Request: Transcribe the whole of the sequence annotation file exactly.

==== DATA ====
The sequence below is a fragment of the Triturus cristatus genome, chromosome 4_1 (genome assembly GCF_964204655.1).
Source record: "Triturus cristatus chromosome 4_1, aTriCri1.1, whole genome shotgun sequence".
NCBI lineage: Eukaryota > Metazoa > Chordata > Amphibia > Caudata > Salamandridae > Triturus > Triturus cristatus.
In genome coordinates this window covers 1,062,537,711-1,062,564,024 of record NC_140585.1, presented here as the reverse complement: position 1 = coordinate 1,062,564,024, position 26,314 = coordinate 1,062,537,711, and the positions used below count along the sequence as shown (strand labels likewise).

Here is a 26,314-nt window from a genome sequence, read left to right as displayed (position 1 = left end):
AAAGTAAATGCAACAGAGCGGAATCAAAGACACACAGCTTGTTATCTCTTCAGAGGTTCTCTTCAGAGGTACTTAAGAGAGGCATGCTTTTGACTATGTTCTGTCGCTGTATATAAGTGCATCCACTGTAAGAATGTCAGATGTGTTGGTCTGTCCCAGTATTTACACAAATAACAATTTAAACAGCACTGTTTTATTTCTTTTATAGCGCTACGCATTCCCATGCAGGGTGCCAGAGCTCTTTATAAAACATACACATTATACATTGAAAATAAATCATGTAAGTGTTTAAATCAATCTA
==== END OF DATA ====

The sequence below is a fragment of the Triturus cristatus genome, chromosome 4_1 (genome assembly GCF_964204655.1).
Source record: "Triturus cristatus chromosome 4_1, aTriCri1.1, whole genome shotgun sequence".
NCBI lineage: Eukaryota > Metazoa > Chordata > Amphibia > Caudata > Salamandridae > Triturus > Triturus cristatus.
In genome coordinates this window covers 1,062,537,711-1,062,564,024 of record NC_140585.1, presented here as the reverse complement: position 1 = coordinate 1,062,564,024, position 26,314 = coordinate 1,062,537,711, and the positions used below count along the sequence as shown (strand labels likewise).

Here is a 26,314-nt window from a genome sequence, read left to right as displayed (position 1 = left end):
AAAGTAAATGCAACAGAGCGGAATCAAAGACACACAGCTTGTTATCTCTTCAGAGGTTCTCTTCAGAGGTACTTAAGAGAGGCATGCTTTTGACTATGTTCTGTCGCTGTATATAAGTGCATCCACTGTAAGAATGTCAGATGTGTTGGTCTGTCCCAGTATTTACACAAATAACAATTTAAACAGCACTGTTTTATTTCTTTTATAGCGCTACGCATTCCCATGCAGGGTGCCAGAGCTCTTTATAAAACATACACATTATACATTGAAAATAAATCATGTAAGTGTTTAAATCAATCTA